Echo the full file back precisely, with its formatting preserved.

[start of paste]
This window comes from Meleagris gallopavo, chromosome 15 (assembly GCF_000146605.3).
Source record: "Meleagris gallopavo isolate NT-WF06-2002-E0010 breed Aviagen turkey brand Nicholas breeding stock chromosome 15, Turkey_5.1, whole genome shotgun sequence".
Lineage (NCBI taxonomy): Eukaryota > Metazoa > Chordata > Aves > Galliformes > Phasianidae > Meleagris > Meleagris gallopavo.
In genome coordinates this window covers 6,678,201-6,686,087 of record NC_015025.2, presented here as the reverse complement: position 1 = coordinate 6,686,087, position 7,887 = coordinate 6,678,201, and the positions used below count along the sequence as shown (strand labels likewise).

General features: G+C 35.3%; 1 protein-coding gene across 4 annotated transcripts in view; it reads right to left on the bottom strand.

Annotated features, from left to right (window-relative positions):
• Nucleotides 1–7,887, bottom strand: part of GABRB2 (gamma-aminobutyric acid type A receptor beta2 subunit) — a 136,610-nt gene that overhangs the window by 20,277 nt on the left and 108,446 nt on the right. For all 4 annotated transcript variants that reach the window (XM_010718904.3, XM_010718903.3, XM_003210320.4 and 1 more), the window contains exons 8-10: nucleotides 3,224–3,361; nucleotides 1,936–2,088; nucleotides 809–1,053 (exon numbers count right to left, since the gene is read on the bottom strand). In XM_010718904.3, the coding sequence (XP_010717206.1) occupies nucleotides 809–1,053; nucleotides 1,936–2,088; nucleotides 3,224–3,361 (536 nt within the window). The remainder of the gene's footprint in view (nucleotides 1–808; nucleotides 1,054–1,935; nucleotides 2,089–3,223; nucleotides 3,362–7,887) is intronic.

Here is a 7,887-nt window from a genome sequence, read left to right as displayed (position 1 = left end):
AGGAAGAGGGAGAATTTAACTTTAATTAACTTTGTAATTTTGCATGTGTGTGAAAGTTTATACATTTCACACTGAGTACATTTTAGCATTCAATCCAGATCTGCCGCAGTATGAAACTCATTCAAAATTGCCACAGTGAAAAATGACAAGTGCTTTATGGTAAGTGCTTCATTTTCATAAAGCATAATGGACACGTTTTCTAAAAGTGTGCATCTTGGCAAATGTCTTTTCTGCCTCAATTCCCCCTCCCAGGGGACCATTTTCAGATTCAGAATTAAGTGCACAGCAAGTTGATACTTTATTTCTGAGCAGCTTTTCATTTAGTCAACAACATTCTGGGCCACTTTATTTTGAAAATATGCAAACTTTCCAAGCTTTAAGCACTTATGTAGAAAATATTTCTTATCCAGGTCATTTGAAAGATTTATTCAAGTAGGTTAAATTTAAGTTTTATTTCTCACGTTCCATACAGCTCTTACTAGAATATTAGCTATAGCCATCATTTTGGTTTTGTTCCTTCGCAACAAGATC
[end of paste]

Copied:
This window comes from Meleagris gallopavo, chromosome 15 (assembly GCF_000146605.3).
Source record: "Meleagris gallopavo isolate NT-WF06-2002-E0010 breed Aviagen turkey brand Nicholas breeding stock chromosome 15, Turkey_5.1, whole genome shotgun sequence".
Lineage (NCBI taxonomy): Eukaryota > Metazoa > Chordata > Aves > Galliformes > Phasianidae > Meleagris > Meleagris gallopavo.
In genome coordinates this window covers 6,678,201-6,686,087 of record NC_015025.2, presented here as the reverse complement: position 1 = coordinate 6,686,087, position 7,887 = coordinate 6,678,201, and the positions used below count along the sequence as shown (strand labels likewise).

General features: G+C 35.3%; 1 protein-coding gene across 4 annotated transcripts in view; it reads right to left on the bottom strand.

Annotated features, from left to right (window-relative positions):
• Nucleotides 1–7,887, bottom strand: part of GABRB2 (gamma-aminobutyric acid type A receptor beta2 subunit) — a 136,610-nt gene that overhangs the window by 20,277 nt on the left and 108,446 nt on the right. For all 4 annotated transcript variants that reach the window (XM_010718904.3, XM_010718903.3, XM_003210320.4 and 1 more), the window contains exons 8-10: nucleotides 3,224–3,361; nucleotides 1,936–2,088; nucleotides 809–1,053 (exon numbers count right to left, since the gene is read on the bottom strand). In XM_010718904.3, the coding sequence (XP_010717206.1) occupies nucleotides 809–1,053; nucleotides 1,936–2,088; nucleotides 3,224–3,361 (536 nt within the window). The remainder of the gene's footprint in view (nucleotides 1–808; nucleotides 1,054–1,935; nucleotides 2,089–3,223; nucleotides 3,362–7,887) is intronic.

Here is a 7,887-nt window from a genome sequence, read left to right as displayed (position 1 = left end):
AGGAAGAGGGAGAATTTAACTTTAATTAACTTTGTAATTTTGCATGTGTGTGAAAGTTTATACATTTCACACTGAGTACATTTTAGCATTCAATCCAGATCTGCCGCAGTATGAAACTCATTCAAAATTGCCACAGTGAAAAATGACAAGTGCTTTATGGTAAGTGCTTCATTTTCATAAAGCATAATGGACACGTTTTCTAAAAGTGTGCATCTTGGCAAATGTCTTTTCTGCCTCAATTCCCCCTCCCAGGGGACCATTTTCAGATTCAGAATTAAGTGCACAGCAAGTTGATACTTTATTTCTGAGCAGCTTTTCATTTAGTCAACAACATTCTGGGCCACTTTATTTTGAAAATATGCAAACTTTCCAAGCTTTAAGCACTTATGTAGAAAATATTTCTTATCCAGGTCATTTGAAAGATTTATTCAAGTAGGTTAAATTTAAGTTTTATTTCTCACGTTCCATACAGCTCTTACTAGAATATTAGCTATAGCCATCATTTTGGTTTTGTTCCTTCGCAACAAGATC